Assange Extradition Hearing Continues In London
ROBERT SIEGEL, host:
From NPR News, this is ALL THINGS CONSIDERED. I'm Robert Siegel.
MELISSA BLOCK, host:
And I'm Melissa Block.
WikiLeaks founder Julian Assange left a London court today still unsure of his fate. A judge will hear closing arguments later this week before deciding whether to extradite the 39-year-old to Sweden. There, he would face questioning about accusations of sexual misconduct.
Assange's legal team argues that could be the first step toward bringing him to the U.S., where government officials are angry about the diplomatic cables WikiLeaks released. Meanwhile, another country, Russia, may have vented its anger by expelling a British journalist who covered the WikiLeaks revelations there.
NPR's David Greene has the story.
DAVID GREENE: Swedish officials want to talk to Julian Assange about his trip to Stockholm last summer when two women say he had improper sexual relations with them. Assange claims everything was consensual. And his lawyers are asking why Swedish officials didn't give Assange a chance to answer questions by video link. Assange emerged from his extradition hearing today and presented himself as a victim of state persecution.
Mr. JULIAN ASSANGE (Founder, WikiLeaks): We see the unlimited budget of Sweden and the U.K. being spent on this matter and my rather limited budget being spent in response.
GREENE: After a short pause, he took advantage of all the cameras to remind the world of his whistle-blowing organization, WikiLeaks, which he said was a separate matter.
Mr. ASSANGE: It goes on. It continues. Every day, we are publishing serious content around the world and especially about the Middle East, and that gives me great heart as does the ongoing support of the world for my staff and our mission.
GREENE: Separate or not, Assange's lawyers haven't shied away from bringing WikiLeaks front and center. For one thing, they said Assange may have appeared elusive to Swedish authorities last year only because he was worried about death threats from political figures in the United States. Assange's lawyers said extradition to Sweden may be just the first stop on the way to the U.S., where they claimed he could end up at Guantanamo Bay.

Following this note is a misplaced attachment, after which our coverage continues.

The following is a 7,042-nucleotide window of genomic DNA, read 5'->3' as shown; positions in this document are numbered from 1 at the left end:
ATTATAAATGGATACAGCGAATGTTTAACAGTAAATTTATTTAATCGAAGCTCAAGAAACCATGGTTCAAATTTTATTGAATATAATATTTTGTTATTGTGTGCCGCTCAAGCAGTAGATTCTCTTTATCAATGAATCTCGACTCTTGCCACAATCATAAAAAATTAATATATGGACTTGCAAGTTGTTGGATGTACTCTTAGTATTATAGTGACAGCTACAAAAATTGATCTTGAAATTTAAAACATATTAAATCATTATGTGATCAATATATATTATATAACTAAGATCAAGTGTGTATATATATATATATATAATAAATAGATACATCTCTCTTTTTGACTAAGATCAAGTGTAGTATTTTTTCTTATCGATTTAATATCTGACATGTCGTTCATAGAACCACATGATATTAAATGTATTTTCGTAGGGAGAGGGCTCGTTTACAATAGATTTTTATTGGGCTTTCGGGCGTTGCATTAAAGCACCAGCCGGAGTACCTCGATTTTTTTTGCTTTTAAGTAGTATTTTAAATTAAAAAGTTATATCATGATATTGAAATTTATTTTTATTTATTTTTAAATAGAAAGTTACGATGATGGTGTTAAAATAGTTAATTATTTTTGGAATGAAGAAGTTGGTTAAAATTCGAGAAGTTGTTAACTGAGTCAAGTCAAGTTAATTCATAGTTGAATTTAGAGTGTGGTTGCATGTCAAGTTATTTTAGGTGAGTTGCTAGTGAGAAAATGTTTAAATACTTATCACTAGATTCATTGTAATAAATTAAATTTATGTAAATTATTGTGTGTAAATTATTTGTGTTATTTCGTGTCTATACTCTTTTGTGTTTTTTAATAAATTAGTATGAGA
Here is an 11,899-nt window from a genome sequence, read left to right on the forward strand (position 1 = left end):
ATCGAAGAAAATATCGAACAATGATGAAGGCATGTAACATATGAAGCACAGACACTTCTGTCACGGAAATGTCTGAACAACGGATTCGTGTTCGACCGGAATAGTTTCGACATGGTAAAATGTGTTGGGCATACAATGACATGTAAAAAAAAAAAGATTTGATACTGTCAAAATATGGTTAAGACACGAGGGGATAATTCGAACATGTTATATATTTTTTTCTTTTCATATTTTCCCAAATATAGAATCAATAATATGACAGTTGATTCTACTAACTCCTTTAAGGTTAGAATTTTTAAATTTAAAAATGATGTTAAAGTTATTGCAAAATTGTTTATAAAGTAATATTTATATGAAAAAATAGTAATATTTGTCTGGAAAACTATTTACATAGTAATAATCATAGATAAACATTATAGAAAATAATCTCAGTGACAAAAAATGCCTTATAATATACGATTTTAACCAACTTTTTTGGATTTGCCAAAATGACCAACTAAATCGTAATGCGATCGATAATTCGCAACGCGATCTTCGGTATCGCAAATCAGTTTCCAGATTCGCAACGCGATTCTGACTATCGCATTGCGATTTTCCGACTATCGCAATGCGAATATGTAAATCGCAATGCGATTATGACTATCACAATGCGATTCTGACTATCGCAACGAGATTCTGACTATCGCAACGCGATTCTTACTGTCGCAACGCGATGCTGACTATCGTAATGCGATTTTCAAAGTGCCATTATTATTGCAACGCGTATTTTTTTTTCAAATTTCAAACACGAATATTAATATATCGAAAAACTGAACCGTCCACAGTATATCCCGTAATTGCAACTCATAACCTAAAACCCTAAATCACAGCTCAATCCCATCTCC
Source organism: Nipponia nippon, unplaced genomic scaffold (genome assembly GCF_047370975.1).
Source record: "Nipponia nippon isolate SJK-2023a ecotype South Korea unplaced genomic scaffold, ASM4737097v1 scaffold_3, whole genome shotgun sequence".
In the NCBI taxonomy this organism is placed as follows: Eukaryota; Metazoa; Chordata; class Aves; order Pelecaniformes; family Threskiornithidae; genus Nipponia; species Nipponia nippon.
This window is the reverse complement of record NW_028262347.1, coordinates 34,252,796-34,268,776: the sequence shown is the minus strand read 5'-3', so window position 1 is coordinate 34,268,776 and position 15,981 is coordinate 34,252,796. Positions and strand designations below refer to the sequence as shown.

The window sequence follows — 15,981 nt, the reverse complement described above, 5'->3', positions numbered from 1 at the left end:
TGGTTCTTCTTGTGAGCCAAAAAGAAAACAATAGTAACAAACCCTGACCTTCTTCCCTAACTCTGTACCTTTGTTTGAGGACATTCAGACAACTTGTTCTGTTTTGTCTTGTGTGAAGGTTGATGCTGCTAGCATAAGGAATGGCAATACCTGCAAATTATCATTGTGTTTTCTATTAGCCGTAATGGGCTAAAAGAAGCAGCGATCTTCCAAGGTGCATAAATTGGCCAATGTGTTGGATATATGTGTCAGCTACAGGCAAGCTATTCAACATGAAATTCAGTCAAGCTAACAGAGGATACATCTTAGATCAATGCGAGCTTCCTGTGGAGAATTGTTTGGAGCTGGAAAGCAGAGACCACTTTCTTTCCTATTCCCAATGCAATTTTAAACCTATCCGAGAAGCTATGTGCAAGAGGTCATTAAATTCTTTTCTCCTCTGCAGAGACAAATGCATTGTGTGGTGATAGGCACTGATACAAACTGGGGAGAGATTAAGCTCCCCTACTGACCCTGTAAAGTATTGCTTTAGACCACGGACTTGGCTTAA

Luke Harding, a correspondent for Britain's Guardian newspaper, has reported closely on Assange and is out with a new book on the WikiLeaks founder. Harding said the bloodthirsty comments from some U.S. politicians don't mean the U.S. will actually start a legal case against Assange.
Mr. LUKE HARDING (Correspondent, The Guardian): I don't think it's very helpful, but I also think, to be honest, that it's going to be very, very hard for the U.S. to build a credible case against Julian Assange, because after all, at the end of the day, what did he do differently from what The New York Times and The Guardian did? I mean, he got hold of this information, and he published it on a website.
GREENE: Of course, Harding knows firsthand what a government can do when it gets angry about disclosures. Harding is based in Moscow. He's written about sensitive topics like Russian Prime Minister Vladimir Putin's financial dealings. More recently, he's reported details from WikiLeaks cables that portray the Russian government as linked to arms trafficking, money laundering, extortion and kickbacks.
This weekend, when Harding landed back in Moscow, a young border official confronted him at passport control.
Mr. HARDING: And announced kind of rather solemnly that, for me, Russia was closed, and I wouldn't be allowed into the country.
GREENE: Harding said he'd been trying for a while to get a response from the Kremlin about some of the revelations from WikiLeaks.
Mr. ASSANGE: You know, I think the response, as far as I was concerned, happened on Saturday when I was deported. I'm not saying it was just WikiLeaks, but I think WikiLeaks probably pushed them over the edge.
GREENE: The Russian foreign ministry released a statement late today saying Harding's media credentials were just not in order, and that was the problem.
But Harding, who was sent back to Britain on the first available flight, said it would be stupid to believe that this was about his press credential.
Russia, of course, has expelled foreign journalists before. Still, Harding's case gives you the sense that the material Julian Assange is bringing to light has more than just the American government on edge.
David Greene, NPR News, London.
NPR transcripts are created on a rush deadline by a contractor for NPR, and accuracy and availability may vary. This text may not be in its final form and may be updated or revised in the future. Please be aware that the authoritative record of NPR’s programming is the audio.